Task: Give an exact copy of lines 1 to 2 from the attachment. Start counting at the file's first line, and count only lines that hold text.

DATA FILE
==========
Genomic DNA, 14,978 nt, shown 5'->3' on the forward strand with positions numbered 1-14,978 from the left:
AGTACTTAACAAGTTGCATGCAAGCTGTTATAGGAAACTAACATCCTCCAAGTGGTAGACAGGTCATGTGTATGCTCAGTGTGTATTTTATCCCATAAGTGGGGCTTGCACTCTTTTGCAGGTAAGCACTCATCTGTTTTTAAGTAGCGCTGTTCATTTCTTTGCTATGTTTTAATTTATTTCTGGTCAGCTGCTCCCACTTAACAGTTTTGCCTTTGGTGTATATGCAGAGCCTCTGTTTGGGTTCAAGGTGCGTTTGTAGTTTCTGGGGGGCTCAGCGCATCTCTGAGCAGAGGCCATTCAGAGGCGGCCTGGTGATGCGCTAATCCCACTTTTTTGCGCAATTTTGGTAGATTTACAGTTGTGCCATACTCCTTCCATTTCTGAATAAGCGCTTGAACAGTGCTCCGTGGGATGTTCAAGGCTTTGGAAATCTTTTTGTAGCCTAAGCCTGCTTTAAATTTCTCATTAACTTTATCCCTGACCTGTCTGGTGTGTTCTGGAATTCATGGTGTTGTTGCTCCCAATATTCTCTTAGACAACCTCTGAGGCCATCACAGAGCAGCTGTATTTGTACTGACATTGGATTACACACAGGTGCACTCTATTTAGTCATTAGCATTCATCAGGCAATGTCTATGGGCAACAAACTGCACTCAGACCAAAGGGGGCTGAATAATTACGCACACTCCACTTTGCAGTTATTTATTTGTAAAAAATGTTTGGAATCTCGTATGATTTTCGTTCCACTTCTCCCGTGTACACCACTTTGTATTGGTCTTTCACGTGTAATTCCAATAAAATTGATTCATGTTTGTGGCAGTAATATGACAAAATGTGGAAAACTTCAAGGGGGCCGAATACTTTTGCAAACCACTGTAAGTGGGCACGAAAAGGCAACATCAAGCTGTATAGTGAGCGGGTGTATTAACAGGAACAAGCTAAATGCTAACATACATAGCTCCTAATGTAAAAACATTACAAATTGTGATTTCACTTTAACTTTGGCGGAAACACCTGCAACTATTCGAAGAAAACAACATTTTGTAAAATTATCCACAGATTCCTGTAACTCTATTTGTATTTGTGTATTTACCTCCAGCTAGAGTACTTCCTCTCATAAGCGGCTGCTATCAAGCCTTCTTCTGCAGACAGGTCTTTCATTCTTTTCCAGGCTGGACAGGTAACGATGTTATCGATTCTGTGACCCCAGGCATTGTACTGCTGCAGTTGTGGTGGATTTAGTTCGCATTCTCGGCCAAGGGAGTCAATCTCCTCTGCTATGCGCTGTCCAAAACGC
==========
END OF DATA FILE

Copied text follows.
Genomic DNA, 14,978 nt, shown 5'->3' on the forward strand with positions numbered 1-14,978 from the left:
AGTACTTAACAAGTTGCATGCAAGCTGTTATAGGAAACTAACATCCTCCAAGTGGTAGACAGGTCATGTGTATGCTCAGTGTGTATTTTATCCCATAAGTGGGGCTTGCACTCTTTTGCAGGTAAGCACTCATCTGTTTTTAAGTAGCGCTGTTCATTTCTTTGCTATGTTTTAATTTATTTCTGGTCAGCTGCTCCCACTTAACAGTTTTGCCTTTGGTGTATATGCAGAGCCTCTGTTTGGGTTCAAGGTGCGTTTGTAGTTTCTGGGGGGCTCAGCGCATCTCTGAGCAGAGGCCATTCAGAGGCGGCCTGGTGATGCGCTAATCCCACTTTTTTGCGCAATTTTGGTAGATTTACAGTTGTGCCATACTCCTTCCATTTCTGAATAAGCGCTTGAACAGTGCTCCGTGGGATGTTCAAGGCTTTGGAAATCTTTTTGTAGCCTAAGCCTGCTTTAAATTTCTCATTAACTTTATCCCTGACCTGTCTGGTGTGTTCTGGAATTCATGGTGTTGTTGCTCCCAATATTCTCTTAGACAACCTCTGAGGCCATCACAGAGCAGCTGTATTTGTACTGACATTGGATTACACACAGGTGCACTCTATTTAGTCATTAGCATTCATCAGGCAATGTCTATGGGCAACAAACTGCACTCAGACCAAAGGGGGCTGAATAATTACGCACACTCCACTTTGCAGTTATTTATTTGTAAAAAATGTTTGGAATCTCGTATGATTTTCGTTCCACTTCTCCCGTGTACACCACTTTGTATTGGTCTTTCACGTGTAATTCCAATAAAATTGATTCATGTTTGTGGCAGTAATATGACAAAATGTGGAAAACTTCAAGGGGGCCGAATACTTTTGCAAACCACTGTAAGTGGGCACGAAAAGGCAACATCAAGCTGTATAGTGAGCGGGTGTATTAACAGGAACAAGCTAAATGCTAACATACATAGCTCCTAATGTAAAAACATTACAAATTGTGATTTCACTTTAACTTTGGCGGAAACACCTGCAACTATTCGAAGAAAACAACATTTTGTAAAATTATCCACAGATTCCTGTAACTCTATTTGTATTTGTGTATTTACCTCCAGCTAGAGTACTTCCTCTCATAAGCGGCTGCTATCAAGCCTTCTTCTGCAGACAGGTCTTTCATTCTTTTCCAGGCTGGACAGGTAACGATGTTATCGATTCTGTGACCCCAGGCATTGTACTGCTGCAGTTGTGGTGGATTTAGTTCGCATTCTCGGCCAAGGGAGTCAATCTCCTCTGCTATGCGCTGTCCAAAACGC